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I thank the House for this opportunity to make a contribution to this debate. There are a few points I wish to make this evening. Firstly, in talking about what is a very sad occasion, I would like to offer our support and best wishes to all of those workers and their families in Adelaide who have been associated with that plant, sometimes for generations. I want to tell them tonight that we in the Central West have some idea how they feel, because not too long ago we lost Australia's last fridge-making plant in Orange, which saw the departure of 550 direct jobs and probably another couple of hundred of contractors as well. So we have a good understanding of the trauma that those communities are no doubt going through and the uncertain times that have befallen them recently. When we went through this it took a huge community effort to get through, and we're still working through it now, there's no doubt about that. It was a huge effort, especially in the retraining area. Whilst that was really traumatic for us, we managed to get through it because the community came together and we supported each other. So to all of the workers and their families down in Adelaide, our thoughts and our best wishes are with you.

The other thing I want to say is that obviously in my electorate of Calare we have a special interest in Holden because, as other speakers have noted, it's the home of Mount Panorama, where for decades Holden and Ford have battled it out on the mountain, as they did recently. The Holden history is etched into the mountainside from the HK Monaro in 1963 right through to the VF Commodore in 2017. The Holdens have taken line honours in the great race 32 times, more than any other manufacturer, with stars like Larry Perkins, Mark Skaife and nine-time winner, the late Peter Brock, who is still a revered figure in motor racing circles but particularly in our area, the spiritual and indeed physical home of motor racing in Australia. The Holden Dealer Team debuted in 1969. It was the first Australian motor sport team backed by the dealers themselves. I know that the organisers of the Bathurst 1000, the Bathurst Regional Council, Mayor Graeme Hanger and General Manager David Sherley would also like me to express their sadness and their support for those communities in Adelaide who are affected by this closure.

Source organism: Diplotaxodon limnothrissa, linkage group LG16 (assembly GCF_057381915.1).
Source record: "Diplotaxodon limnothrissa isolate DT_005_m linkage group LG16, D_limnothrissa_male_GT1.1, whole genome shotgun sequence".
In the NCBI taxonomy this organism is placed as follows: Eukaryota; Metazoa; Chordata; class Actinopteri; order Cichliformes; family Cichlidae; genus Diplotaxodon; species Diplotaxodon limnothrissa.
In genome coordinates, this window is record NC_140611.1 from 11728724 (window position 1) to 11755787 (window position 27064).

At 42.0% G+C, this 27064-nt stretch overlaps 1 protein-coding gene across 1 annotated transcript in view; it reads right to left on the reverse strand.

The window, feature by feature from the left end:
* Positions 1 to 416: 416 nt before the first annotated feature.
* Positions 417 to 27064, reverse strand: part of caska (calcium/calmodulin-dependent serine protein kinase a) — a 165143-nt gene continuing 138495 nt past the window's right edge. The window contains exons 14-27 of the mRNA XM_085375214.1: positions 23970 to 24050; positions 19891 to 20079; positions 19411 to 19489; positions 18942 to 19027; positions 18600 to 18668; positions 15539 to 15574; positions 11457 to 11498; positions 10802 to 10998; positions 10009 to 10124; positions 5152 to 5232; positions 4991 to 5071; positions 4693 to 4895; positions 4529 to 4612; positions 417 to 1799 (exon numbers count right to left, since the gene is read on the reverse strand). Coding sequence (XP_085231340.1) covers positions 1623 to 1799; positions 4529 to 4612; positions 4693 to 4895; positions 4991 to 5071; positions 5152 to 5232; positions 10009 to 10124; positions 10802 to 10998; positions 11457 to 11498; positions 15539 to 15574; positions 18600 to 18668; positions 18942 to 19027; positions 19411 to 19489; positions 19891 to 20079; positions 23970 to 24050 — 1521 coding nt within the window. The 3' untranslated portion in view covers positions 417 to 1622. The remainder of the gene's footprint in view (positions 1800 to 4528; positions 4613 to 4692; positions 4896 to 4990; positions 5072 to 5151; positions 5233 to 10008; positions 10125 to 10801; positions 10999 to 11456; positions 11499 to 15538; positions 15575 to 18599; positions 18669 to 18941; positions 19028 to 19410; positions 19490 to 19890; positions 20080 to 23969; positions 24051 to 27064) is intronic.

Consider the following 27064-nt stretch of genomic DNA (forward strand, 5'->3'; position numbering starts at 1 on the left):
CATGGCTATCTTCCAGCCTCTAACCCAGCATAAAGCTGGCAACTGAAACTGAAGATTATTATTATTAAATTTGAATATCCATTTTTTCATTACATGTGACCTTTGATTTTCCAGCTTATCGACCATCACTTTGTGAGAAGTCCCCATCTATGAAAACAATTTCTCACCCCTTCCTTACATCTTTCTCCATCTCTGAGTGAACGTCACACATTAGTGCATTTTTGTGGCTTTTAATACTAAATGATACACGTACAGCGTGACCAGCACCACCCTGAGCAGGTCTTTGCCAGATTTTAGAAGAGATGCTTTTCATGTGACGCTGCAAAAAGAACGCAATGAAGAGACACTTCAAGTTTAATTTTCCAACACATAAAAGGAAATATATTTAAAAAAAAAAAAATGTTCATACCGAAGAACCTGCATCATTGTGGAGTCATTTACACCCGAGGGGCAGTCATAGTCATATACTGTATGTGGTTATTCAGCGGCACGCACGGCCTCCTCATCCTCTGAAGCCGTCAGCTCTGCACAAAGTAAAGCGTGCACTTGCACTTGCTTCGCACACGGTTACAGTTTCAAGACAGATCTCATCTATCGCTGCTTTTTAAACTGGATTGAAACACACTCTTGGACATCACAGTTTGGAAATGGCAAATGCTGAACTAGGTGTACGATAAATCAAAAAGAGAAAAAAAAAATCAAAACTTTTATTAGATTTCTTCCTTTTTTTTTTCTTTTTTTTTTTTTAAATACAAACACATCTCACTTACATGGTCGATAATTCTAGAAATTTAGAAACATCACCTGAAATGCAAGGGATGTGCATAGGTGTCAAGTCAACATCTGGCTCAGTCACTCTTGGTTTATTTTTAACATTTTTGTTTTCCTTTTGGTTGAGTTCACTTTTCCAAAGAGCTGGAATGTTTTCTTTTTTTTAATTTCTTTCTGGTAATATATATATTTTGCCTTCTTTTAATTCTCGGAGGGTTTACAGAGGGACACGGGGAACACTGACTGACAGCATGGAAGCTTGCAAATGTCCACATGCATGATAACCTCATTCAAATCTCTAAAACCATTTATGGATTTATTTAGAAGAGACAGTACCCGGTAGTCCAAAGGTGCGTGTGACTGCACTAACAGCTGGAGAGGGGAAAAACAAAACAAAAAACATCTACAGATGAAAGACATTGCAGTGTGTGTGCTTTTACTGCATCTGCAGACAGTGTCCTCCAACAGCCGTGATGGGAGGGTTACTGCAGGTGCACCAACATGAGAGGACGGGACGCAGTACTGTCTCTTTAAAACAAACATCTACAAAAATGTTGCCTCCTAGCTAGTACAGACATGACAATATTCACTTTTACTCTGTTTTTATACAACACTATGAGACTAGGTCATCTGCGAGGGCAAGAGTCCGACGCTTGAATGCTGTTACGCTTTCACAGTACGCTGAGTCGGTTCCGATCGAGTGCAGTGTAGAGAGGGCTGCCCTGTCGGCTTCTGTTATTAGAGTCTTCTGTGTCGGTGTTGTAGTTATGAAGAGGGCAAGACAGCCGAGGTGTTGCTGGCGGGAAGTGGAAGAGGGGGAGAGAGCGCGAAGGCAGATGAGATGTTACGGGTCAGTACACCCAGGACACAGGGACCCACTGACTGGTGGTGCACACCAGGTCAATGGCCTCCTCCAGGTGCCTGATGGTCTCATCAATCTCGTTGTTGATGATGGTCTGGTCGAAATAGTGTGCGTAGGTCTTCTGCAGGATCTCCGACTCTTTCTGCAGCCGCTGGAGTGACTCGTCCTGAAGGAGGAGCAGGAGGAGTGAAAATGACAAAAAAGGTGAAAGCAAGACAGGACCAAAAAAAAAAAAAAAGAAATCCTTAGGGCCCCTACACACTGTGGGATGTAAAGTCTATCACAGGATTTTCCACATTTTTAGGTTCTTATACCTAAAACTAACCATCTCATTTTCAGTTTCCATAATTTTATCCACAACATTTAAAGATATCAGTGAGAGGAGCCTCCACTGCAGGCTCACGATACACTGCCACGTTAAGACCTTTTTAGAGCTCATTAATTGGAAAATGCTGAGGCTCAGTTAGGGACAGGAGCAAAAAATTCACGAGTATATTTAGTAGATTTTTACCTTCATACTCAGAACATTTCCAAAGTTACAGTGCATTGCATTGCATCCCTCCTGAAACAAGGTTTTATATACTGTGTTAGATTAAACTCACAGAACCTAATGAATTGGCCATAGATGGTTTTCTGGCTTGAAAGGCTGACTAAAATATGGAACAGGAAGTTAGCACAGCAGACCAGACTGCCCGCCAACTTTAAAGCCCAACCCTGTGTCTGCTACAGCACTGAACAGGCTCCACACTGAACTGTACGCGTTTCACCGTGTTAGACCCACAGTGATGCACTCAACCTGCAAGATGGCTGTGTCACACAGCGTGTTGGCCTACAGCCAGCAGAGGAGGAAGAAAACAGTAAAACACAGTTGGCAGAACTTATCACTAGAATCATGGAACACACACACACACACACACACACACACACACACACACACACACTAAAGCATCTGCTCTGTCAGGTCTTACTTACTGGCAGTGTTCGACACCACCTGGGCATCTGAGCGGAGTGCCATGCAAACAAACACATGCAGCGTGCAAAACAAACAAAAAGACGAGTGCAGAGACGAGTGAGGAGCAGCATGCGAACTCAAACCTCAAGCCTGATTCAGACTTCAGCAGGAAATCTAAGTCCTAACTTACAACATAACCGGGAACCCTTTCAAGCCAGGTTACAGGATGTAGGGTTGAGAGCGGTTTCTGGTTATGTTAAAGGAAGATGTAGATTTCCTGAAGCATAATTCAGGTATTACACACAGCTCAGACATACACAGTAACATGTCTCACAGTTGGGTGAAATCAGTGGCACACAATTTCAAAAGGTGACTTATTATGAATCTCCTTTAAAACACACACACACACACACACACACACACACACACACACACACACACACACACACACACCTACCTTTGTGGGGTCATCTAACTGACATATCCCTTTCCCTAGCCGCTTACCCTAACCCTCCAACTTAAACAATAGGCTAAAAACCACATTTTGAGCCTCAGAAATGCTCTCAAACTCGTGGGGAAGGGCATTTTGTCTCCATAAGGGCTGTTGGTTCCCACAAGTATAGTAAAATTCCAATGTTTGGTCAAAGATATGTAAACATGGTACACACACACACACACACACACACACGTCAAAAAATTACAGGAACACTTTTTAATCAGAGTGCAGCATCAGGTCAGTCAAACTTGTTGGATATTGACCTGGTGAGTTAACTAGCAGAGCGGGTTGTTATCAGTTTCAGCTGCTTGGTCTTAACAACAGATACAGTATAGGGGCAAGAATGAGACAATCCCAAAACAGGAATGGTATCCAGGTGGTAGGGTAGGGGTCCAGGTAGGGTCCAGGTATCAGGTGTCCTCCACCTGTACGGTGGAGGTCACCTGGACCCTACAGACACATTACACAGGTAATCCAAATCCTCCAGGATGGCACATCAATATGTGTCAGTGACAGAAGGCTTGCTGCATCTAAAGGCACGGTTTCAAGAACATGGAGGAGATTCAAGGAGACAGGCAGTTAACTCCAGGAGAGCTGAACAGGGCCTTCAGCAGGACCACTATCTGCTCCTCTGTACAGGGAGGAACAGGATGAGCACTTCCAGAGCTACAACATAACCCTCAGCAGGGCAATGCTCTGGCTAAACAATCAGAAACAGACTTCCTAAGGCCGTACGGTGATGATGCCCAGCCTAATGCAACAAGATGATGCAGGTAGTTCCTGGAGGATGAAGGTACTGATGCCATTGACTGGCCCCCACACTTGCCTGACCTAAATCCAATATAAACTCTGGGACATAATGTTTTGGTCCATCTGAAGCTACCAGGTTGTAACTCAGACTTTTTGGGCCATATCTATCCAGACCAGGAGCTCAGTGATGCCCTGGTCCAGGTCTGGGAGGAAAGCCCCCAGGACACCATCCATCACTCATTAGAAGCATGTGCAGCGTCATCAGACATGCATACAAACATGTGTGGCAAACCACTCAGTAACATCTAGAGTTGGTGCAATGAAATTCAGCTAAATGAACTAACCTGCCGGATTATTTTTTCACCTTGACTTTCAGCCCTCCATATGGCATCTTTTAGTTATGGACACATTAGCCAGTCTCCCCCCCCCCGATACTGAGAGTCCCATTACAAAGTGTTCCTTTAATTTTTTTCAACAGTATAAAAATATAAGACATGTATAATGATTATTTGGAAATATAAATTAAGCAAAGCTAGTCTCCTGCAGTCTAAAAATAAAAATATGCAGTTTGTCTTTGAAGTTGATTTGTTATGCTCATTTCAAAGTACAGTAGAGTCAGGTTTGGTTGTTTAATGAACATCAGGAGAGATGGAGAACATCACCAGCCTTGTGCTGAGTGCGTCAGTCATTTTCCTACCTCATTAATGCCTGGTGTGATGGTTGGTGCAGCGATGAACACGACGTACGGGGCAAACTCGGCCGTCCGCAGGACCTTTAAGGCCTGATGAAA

Another group that would like to have their expression of sadness given voice to in this House is the Cudgegong Cruisers of Mudgee. The Cudgegong Cruisers are a motor car club. They have close to 200 members from Mudgee, Gulgong, Kandos and Rylstone. It's a popular local institution. I think a huge proportion of their members have Holdens. These are Holdens of all vintages, which have been restored. We thank the Cudgegong Cruisers for their charity work. They raise a lot of money for charity, but I think they also wished to have their expression of sadness noted on this occasion. I make special mention of the committee: Glenn Box, Gary and Lynda Goodman, John and Sue Hodges, Jim and Luene Cottee, Perry and Yvette Fulton, Nathan White and John and Cheryl Stuart. I'm told that John is a Holden man through and through. He owns three Holdens, including a special 1956 Holden FJ, which was manufactured in the year that he was born and gifted to him by his wife and children to celebrate his 50th birthday. John has since restored this vehicle.

To all of those folks in Adelaide, we would like to express our support and best wishes as you go through what is and will be a very difficult time to come. It is the end of an era. It won't quite be the same up on Mount Panorama when we watch the V8 Supercars. This last chapter of Holden is a sad chapter in Australia's history, to see the end of manufacturing of cars, along with so many other manufacturing industries like Electrolux. (Time expired)